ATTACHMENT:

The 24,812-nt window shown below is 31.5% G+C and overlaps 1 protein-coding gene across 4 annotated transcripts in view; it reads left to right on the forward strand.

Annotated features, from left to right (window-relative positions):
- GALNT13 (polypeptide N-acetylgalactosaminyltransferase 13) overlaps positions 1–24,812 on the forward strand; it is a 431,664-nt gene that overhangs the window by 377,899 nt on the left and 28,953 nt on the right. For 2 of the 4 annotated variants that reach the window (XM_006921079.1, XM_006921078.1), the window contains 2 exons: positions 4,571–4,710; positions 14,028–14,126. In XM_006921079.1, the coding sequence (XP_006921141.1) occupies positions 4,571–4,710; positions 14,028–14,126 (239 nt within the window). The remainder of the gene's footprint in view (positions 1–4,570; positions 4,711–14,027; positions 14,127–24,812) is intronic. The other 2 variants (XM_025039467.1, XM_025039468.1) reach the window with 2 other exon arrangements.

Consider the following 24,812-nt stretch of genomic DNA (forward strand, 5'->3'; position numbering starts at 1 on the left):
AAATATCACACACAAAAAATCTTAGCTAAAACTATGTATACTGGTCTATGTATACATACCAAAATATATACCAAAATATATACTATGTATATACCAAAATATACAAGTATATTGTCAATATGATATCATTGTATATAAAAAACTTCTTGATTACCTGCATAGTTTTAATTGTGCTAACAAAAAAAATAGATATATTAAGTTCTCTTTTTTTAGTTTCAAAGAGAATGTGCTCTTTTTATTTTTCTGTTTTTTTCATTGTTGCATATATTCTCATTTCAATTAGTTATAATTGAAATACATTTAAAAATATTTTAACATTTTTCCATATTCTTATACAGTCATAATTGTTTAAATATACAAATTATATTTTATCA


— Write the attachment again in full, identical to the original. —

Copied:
The 24,812-nt window shown below is 31.5% G+C and overlaps 1 protein-coding gene across 4 annotated transcripts in view; it reads left to right on the forward strand.

Annotated features, from left to right (window-relative positions):
- GALNT13 (polypeptide N-acetylgalactosaminyltransferase 13) overlaps positions 1–24,812 on the forward strand; it is a 431,664-nt gene that overhangs the window by 377,899 nt on the left and 28,953 nt on the right. For 2 of the 4 annotated variants that reach the window (XM_006921079.1, XM_006921078.1), the window contains 2 exons: positions 4,571–4,710; positions 14,028–14,126. In XM_006921079.1, the coding sequence (XP_006921141.1) occupies positions 4,571–4,710; positions 14,028–14,126 (239 nt within the window). The remainder of the gene's footprint in view (positions 1–4,570; positions 4,711–14,027; positions 14,127–24,812) is intronic. The other 2 variants (XM_025039467.1, XM_025039468.1) reach the window with 2 other exon arrangements.

Consider the following 24,812-nt stretch of genomic DNA (forward strand, 5'->3'; position numbering starts at 1 on the left):
AAATATCACACACAAAAAATCTTAGCTAAAACTATGTATACTGGTCTATGTATACATACCAAAATATATACCAAAATATATACTATGTATATACCAAAATATACAAGTATATTGTCAATATGATATCATTGTATATAAAAAACTTCTTGATTACCTGCATAGTTTTAATTGTGCTAACAAAAAAAATAGATATATTAAGTTCTCTTTTTTTAGTTTCAAAGAGAATGTGCTCTTTTTATTTTTCTGTTTTTTTCATTGTTGCATATATTCTCATTTCAATTAGTTATAATTGAAATACATTTAAAAATATTTTAACATTTTTCCATATTCTTATACAGTCATAATTGTTTAAATATACAAATTATATTTTATCA